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In extremely rare move, House of Commons set to question ArriveCan contractor

An ArriveCan contractor who declined to answer questions during a committee appearance last month will face further questioning by MPs when he appears in front of the House of Commons this afternoon.

No one has been questioned in front of the entire House in over 100 years

A man in a grey suit and blue stripped shirt speaks into a microphone.

An ArriveCan contractor who declined to answer questions during a committee appearance last month will face further questioning by MPs when he appears in front of the House of Commons this afternoon — an extremely rare measure that hasn't happened since 1913.

Last week, MPs unanimously agreed to find GC Strategies partner Kristian Firth in contempt of Parliament and ordered him to appear before the House to receive an admonishment from the Speaker.

A public rebuke from the Speaker is itself a rare measure that has only been used a handful of times in the past century. But it is even more rare for an individual to face questions from the House.

MPs will, through the Speaker, ask Firth to answer the questions he avoided during his appearance at the government operations committee last month. They will also be allowed to ask followup questions.

No one has been questioned "before the bar" — a reference to a brass rail in the House that's meant to keep strangers from entering the chamber — since 1913.

The auditor general has previously reported that the soaring cost of the controversial ArriveCan project — estimated at roughly $60 million — was in part due to the government's over-reliance on outside contractors like GC Strategies.

That same report found that GC Strategies was involved in developing requirements that were later used for an ArriveCan contract. That contract — valued at $25 million — was later awarded to GC Strategies, the report says.

WATCH | ArriveCan app was a hot mess: auditor general report:

ArriveCan app was a hot mess: auditor general report | About That

2 months ago

Duration 10:30

In a scathing new report, Canada's auditor general says the final cost of the ArriveCan app is 'impossible to determine' due to poor record-keeping by the Canada Border Services Agency. Andrew Chang breaks down the report's findings about this pandemic-era tool that is estimated to have cost Canadians nearly $60 million.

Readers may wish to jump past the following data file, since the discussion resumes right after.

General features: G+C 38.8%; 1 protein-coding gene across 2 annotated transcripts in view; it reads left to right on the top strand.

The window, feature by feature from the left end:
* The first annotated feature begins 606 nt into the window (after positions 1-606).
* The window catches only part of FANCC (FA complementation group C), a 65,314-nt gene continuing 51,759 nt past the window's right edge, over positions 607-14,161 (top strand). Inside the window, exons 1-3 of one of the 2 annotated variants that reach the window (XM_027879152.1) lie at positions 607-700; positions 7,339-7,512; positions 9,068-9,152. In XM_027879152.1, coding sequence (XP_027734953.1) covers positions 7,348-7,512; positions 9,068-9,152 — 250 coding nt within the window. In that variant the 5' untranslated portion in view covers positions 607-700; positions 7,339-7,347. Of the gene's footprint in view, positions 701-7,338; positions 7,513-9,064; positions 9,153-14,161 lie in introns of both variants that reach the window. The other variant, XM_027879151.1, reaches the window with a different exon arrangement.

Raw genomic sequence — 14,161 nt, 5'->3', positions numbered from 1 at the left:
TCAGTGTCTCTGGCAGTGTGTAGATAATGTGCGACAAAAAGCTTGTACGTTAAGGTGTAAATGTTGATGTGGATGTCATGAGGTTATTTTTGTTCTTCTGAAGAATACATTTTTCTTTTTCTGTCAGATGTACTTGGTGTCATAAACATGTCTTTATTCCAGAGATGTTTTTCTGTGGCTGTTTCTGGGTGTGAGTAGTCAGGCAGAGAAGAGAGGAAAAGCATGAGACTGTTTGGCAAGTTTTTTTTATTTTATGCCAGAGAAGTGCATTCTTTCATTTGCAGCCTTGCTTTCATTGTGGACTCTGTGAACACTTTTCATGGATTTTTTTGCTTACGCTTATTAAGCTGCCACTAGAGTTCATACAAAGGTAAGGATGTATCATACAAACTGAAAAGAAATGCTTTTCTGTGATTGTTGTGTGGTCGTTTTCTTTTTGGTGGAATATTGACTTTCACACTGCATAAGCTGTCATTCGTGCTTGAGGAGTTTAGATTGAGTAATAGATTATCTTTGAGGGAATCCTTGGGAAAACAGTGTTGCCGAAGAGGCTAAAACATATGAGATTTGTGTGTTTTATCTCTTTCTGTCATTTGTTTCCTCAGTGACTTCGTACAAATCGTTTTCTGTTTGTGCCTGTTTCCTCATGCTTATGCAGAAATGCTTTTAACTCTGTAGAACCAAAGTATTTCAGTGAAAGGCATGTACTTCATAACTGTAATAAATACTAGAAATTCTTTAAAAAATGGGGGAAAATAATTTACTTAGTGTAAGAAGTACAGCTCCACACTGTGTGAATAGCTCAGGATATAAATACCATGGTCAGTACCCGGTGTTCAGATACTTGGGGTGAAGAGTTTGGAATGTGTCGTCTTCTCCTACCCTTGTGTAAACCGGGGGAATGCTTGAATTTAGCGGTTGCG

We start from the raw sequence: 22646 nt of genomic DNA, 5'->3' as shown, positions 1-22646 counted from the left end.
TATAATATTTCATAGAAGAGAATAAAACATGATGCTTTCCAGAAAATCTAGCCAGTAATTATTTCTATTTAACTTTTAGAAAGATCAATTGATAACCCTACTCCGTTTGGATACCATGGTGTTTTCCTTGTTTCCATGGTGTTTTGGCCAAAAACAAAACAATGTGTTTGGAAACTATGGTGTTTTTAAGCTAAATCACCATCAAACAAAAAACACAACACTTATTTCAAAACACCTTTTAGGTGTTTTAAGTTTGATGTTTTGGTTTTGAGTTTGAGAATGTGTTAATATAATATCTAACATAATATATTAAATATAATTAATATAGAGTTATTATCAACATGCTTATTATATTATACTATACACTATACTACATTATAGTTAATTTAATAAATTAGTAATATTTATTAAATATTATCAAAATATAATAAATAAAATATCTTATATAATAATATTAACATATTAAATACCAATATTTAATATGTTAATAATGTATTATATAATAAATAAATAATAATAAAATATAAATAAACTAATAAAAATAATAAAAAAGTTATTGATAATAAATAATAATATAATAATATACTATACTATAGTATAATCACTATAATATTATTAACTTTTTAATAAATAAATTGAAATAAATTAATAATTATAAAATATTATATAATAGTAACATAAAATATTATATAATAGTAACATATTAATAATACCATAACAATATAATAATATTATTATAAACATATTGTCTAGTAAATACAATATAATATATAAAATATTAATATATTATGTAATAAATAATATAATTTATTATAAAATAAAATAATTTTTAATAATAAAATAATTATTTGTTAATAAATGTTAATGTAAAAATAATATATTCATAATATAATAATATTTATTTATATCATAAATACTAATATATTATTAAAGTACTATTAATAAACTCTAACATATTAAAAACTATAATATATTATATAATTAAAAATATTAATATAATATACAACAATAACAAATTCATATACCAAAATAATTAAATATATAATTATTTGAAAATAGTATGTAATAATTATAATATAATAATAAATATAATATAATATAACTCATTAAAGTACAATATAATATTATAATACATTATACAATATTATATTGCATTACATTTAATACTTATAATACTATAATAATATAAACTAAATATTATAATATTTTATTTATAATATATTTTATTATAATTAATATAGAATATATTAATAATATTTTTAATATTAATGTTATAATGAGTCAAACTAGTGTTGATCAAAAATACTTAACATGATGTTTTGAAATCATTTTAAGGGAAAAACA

A separate report by Canada's procurement ombudsman found that the criteria used in awarding the $25-million contract were "overly restrictive" and had "heavily favoured" GC Strategies.

During his committee appearance, MPs repeatedly asked Firth which government officials he worked with to develop the criteria for that contract. Firth avoided those questions, citing an ongoing RCMP investigation into ArriveCan, even though he said he hadn't been contacted by the police force.

Firth is expected to appear before the House following Wednesday's question period.

The Liberals, Conservatives, Bloc Québécois and NDP will each be given two 10-minute rounds to question Firth. A third round of five minutes will follow and will include the Green Party.

3 times since the 1990s

Only three other people have faced a public admonishment before the House since the 1990s.

Former MPs Ian Waddell and Keith Martin were admonished by the Speaker in 1991 and 2002 respectively.

The most recent case was in 2021, when Iain Stewart, the then-president of the Public Health Agency of Canada, appeared before the House after the agency failed to turn over documents to a parliamentary committee relating to the firing of two scientists from the National Microbiology Laboratory in Winnipeg.

But in those cases, none of the individuals were forced to answer questions from MPs.

The last time was in February 1913, when R.C. Miller was brought before the House to answer questions related to bribery allegations in relation to government contracts.

Miller previously had refused to answer questions before the House public accounts committee and did so again when he appeared before the bar. In response, MPs ordered that Miller be imprisoned.

It's unclear what consequences Firth could face should he decline to answer questions before the House. Last week's motion suggests that the government operations committee will "consider" Firth's testimony and " if necessary, recommend further action."

ABOUT THE AUTHOR

Darren Major

CBC Journalist

Darren Major is a senior writer for CBC's Parliamentary Bureau. He can be reached via email at darren.major@cbc.ca.

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